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Serbian Cannabis Leader Arrested Ahead of Public Hearing

January 4, 2017
View of Belgrade city from Danube river
Life in Serbia, the largest and most populous country to emerge after the breakup of communist Yugoslavia in 1991, can still be a challenge for some. The nation’s drug laws are strict, as made clear recently when a leading cannabis advocate, scheduled to give public testimony on the plant’s therapeutic powers, was jailed before he could make his legalization plea.

Patient and activist Dragan Alargić, known by many as the “Balkan cannabis hero,” has been fighting for legalization for several years. When arrested, he was gearing up for what appeared to be a big step forward in Serbian perceptions of medical cannabis.

Alargić is a founding member of the Initiative for Change of Cannabis Laws (IRKA), a nonprofit organization founded in 2013, and one of the most visible patient advocates in southeast Europe. He helped organize the first seminars in Serbia attended by world-renowned cannabis researchers and health professionals, such as Canadians Rick Simpson and Paul Hornby, American molecular biologist Robert Melamede, and Czech chemist Lumír Hanuš, who discovered the so-called bliss molecule in cannabis, anandamide.


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Alargić himself has a serious heart illness and kidney cancer and takes cannabis oil on a daily basis—which is what landed him in hot water with authorities. On Dec. 13, 2016, police broke into Alargić’s apartment, finding an alleged three ounces (100 grams) of dried cannabis buds. They promptly arrested him.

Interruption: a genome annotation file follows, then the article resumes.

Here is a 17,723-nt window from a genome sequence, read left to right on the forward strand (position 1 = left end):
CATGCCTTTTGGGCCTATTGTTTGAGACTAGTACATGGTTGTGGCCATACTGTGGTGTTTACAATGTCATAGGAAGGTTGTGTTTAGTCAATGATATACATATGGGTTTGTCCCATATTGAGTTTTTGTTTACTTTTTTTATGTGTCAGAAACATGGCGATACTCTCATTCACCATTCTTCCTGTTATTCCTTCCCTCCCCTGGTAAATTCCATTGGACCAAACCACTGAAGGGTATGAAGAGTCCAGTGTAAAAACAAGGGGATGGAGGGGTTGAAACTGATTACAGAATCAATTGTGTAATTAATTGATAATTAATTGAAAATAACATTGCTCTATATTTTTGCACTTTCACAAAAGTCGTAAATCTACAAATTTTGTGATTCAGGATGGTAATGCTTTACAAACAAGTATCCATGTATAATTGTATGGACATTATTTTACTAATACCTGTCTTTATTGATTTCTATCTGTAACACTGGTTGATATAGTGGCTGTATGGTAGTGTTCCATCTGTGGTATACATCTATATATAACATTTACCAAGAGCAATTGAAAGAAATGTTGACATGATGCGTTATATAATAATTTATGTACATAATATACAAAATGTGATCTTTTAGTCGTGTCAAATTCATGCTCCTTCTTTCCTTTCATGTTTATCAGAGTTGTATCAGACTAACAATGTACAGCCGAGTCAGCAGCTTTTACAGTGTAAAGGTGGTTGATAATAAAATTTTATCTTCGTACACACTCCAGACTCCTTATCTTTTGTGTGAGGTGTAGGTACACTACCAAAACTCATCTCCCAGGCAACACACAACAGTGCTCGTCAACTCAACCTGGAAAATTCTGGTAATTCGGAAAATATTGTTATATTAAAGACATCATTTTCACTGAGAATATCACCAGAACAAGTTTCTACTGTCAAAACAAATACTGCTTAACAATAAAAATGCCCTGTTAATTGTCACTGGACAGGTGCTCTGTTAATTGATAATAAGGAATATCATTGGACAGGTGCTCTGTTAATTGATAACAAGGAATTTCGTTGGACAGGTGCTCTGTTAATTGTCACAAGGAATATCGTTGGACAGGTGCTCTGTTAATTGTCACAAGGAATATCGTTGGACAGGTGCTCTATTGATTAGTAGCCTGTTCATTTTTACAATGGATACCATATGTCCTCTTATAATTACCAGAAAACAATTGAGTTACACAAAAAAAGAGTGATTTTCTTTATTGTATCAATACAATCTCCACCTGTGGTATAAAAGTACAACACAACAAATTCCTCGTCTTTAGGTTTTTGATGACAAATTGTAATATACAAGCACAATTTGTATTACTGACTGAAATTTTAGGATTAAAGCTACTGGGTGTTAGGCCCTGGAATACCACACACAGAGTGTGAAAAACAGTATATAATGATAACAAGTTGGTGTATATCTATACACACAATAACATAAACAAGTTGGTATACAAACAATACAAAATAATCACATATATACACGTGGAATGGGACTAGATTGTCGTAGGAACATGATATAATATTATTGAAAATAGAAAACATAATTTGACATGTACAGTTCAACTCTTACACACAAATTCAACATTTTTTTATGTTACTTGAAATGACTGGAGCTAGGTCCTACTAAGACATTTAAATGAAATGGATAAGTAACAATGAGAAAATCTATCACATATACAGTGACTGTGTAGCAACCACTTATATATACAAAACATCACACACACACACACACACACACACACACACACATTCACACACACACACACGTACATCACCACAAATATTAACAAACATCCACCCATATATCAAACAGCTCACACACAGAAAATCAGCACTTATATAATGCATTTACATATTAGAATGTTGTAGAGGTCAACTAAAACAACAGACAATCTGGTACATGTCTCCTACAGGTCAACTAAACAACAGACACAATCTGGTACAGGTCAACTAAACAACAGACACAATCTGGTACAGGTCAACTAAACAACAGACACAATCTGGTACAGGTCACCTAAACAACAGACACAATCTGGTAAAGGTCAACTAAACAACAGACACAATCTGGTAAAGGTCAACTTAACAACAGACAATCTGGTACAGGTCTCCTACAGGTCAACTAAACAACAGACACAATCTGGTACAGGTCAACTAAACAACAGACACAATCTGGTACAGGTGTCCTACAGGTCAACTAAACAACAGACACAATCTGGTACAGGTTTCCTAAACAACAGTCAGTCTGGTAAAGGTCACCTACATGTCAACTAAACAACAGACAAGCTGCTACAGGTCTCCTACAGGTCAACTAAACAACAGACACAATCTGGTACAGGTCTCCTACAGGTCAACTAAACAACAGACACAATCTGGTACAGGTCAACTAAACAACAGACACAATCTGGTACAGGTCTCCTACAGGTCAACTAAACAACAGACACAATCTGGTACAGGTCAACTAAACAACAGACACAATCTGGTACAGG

“Although police knew all about his activities, Dragan had been arrested just a few days before the beginning of a new public hearing about a new cannabis law—where he was supposed to testify,” said Milos Simic, who co-founded IRKA with Alargić. “He’s been in custody for nearly a month now as if he were some dangerous criminal. And he is facing three years in prison.”

“If this draft becomes law, thousands of Serbians would continue to suffer.”
Gradimir Veljkovic, IRKA

The public hearing was a step toward the country’s drafting of a new cannabis bill. It began Dec. 26 and has already drawn heavy criticism from activists.

First, IRKA and other NGOs were refused the right to participate in the debate. Then it emerged that the preliminary draft bill is actually more repressive than the current law, which recognizes THC—although not the cannabis plant as a whole—as a “psychoactive medicine.” As such, allows medicinal use of pharmaceuticals Marinol and Sativex, although both are so expensive that few have interest in importing them.


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“The new draft actually prohibits any kind of cannabis—even the use of the word itself—as well as the production of hemp,” said another IRKA member, Gradimir Veljkovic. “If this draft becomes law, thousands of Serbians would continue to suffer and engage in ‘criminal’ activities.”